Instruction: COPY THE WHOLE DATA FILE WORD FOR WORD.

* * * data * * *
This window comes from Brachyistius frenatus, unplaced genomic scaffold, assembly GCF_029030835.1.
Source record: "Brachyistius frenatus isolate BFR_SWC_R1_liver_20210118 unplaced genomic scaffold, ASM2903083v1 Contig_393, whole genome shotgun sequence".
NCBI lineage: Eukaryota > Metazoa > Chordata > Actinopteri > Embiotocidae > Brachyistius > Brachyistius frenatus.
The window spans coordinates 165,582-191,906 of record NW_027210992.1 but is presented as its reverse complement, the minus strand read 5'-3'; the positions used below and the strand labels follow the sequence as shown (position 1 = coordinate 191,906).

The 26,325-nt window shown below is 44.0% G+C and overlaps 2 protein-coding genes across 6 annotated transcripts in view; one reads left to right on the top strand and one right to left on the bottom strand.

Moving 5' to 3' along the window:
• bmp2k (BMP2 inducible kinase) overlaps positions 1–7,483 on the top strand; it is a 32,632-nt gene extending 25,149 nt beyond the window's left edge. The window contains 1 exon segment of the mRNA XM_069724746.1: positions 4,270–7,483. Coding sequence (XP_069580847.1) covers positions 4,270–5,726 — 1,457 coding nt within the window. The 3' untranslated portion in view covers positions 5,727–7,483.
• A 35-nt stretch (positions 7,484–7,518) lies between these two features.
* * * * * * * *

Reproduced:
This window comes from Brachyistius frenatus, unplaced genomic scaffold, assembly GCF_029030835.1.
Source record: "Brachyistius frenatus isolate BFR_SWC_R1_liver_20210118 unplaced genomic scaffold, ASM2903083v1 Contig_393, whole genome shotgun sequence".
NCBI lineage: Eukaryota > Metazoa > Chordata > Actinopteri > Embiotocidae > Brachyistius > Brachyistius frenatus.
The window spans coordinates 165,582-191,906 of record NW_027210992.1 but is presented as its reverse complement, the minus strand read 5'-3'; the positions used below and the strand labels follow the sequence as shown (position 1 = coordinate 191,906).

The 26,325-nt window shown below is 44.0% G+C and overlaps 2 protein-coding genes across 6 annotated transcripts in view; one reads left to right on the top strand and one right to left on the bottom strand.

Moving 5' to 3' along the window:
• bmp2k (BMP2 inducible kinase) overlaps positions 1–7,483 on the top strand; it is a 32,632-nt gene extending 25,149 nt beyond the window's left edge. The window contains 1 exon segment of the mRNA XM_069724746.1: positions 4,270–7,483. Coding sequence (XP_069580847.1) covers positions 4,270–5,726 — 1,457 coding nt within the window. The 3' untranslated portion in view covers positions 5,727–7,483.
• A 35-nt stretch (positions 7,484–7,518) lies between these two features.